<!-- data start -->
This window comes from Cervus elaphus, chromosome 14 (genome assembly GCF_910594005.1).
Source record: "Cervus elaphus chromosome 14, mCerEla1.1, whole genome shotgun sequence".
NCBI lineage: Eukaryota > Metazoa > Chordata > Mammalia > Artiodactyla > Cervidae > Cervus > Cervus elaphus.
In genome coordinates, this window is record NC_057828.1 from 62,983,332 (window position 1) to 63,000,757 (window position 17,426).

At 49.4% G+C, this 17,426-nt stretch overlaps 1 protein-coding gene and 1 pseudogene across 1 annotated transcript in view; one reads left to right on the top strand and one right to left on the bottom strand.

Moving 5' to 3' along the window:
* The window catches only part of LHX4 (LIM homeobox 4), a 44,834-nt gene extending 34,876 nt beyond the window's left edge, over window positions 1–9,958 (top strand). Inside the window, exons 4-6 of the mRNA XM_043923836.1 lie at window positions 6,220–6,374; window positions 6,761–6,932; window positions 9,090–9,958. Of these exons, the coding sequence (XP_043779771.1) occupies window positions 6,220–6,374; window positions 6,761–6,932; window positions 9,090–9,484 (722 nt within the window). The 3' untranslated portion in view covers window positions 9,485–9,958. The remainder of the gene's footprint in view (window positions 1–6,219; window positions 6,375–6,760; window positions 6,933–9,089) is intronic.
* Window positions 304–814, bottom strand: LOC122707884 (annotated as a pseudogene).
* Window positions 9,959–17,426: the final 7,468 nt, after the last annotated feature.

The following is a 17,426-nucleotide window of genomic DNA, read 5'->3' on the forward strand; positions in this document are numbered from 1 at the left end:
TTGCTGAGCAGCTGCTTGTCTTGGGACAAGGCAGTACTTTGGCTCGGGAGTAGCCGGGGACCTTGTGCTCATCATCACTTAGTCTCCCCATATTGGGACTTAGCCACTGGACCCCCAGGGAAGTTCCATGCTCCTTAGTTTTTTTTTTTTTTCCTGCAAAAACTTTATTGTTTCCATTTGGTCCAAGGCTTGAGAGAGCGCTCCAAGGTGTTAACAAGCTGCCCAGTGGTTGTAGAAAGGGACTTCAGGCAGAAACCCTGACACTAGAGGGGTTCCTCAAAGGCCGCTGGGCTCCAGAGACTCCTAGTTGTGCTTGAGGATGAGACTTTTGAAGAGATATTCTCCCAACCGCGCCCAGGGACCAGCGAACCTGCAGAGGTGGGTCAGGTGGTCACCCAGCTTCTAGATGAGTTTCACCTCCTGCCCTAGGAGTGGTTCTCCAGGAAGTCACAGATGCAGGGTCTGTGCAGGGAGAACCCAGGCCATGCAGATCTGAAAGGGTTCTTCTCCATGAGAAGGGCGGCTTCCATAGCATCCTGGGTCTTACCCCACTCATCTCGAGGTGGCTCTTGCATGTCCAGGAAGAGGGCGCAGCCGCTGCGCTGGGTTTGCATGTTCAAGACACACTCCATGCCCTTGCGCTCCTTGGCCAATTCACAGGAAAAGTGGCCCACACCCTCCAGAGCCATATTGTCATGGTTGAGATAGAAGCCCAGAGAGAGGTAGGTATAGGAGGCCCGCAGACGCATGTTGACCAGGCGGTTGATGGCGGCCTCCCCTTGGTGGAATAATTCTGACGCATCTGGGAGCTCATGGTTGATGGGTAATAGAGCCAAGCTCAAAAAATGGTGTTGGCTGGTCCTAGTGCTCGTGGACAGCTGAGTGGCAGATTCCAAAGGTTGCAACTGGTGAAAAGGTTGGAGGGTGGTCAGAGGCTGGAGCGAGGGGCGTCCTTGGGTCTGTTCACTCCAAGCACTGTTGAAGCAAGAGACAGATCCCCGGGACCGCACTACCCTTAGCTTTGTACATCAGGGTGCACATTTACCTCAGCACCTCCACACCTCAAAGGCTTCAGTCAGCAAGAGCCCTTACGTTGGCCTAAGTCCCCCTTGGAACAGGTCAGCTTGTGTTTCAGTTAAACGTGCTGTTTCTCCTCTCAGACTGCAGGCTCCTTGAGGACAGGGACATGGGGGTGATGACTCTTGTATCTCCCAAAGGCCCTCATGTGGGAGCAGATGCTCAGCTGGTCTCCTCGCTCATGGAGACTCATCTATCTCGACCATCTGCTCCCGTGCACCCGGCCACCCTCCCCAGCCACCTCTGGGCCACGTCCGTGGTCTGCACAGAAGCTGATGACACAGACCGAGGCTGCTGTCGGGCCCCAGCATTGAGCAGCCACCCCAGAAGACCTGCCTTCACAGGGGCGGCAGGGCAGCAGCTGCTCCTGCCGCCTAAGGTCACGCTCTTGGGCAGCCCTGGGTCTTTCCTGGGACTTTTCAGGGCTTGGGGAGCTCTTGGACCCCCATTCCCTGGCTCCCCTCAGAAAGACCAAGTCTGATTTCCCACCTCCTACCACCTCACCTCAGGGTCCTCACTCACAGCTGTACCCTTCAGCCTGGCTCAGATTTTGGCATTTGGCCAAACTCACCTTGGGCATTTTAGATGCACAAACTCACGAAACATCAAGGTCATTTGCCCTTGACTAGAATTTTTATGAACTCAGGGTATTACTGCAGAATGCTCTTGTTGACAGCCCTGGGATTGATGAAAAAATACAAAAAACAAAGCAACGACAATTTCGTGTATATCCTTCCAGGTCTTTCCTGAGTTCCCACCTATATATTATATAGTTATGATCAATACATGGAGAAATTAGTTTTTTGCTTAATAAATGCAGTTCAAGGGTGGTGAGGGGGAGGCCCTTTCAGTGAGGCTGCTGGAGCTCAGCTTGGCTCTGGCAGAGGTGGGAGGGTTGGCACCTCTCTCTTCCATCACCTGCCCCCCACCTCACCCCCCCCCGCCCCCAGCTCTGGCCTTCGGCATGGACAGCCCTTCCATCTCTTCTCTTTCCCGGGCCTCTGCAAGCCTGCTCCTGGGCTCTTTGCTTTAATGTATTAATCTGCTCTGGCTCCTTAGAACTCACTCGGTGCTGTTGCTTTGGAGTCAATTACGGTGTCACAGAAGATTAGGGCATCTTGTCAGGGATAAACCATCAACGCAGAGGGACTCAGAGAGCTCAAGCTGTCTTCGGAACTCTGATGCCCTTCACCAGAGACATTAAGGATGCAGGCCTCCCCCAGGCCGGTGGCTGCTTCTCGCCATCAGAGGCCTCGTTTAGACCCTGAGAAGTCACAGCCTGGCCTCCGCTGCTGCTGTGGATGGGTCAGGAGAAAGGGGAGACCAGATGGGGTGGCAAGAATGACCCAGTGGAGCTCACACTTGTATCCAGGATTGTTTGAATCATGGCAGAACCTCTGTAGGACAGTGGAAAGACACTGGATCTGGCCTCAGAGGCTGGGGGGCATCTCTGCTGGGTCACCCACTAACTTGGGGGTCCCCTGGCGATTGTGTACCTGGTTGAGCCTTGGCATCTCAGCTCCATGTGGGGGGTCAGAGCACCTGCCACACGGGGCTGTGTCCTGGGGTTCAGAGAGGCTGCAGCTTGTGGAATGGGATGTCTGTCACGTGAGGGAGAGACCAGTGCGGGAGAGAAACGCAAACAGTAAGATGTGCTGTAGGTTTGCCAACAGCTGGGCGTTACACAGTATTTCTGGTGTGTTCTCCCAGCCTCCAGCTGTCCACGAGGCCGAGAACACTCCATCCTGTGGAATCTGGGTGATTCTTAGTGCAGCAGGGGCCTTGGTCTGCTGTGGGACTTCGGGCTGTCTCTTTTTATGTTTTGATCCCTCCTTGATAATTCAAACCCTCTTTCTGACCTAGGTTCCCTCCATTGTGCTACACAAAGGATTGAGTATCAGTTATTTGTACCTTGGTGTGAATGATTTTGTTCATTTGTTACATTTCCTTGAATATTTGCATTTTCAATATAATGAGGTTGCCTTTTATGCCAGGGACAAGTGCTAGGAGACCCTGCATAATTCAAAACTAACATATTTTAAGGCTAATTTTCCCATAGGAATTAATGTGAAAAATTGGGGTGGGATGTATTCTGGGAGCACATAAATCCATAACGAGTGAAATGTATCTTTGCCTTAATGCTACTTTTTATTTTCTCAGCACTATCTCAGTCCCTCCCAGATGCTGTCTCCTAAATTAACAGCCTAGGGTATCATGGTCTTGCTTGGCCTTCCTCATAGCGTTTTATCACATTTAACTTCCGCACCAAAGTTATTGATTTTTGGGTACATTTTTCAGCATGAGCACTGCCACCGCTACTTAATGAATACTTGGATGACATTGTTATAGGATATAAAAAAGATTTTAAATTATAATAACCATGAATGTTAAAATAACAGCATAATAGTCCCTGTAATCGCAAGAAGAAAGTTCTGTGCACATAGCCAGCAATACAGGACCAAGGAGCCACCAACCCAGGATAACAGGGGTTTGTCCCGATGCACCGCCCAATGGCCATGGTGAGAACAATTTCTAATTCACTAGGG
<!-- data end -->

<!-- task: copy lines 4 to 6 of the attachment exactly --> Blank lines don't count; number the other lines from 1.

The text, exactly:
In genome coordinates, this window is record NC_057828.1 from 62,983,332 (window position 1) to 63,000,757 (window position 17,426).

At 49.4% G+C, this 17,426-nt stretch overlaps 1 protein-coding gene and 1 pseudogene across 1 annotated transcript in view; one reads left to right on the top strand and one right to left on the bottom strand.

Moving 5' to 3' along the window: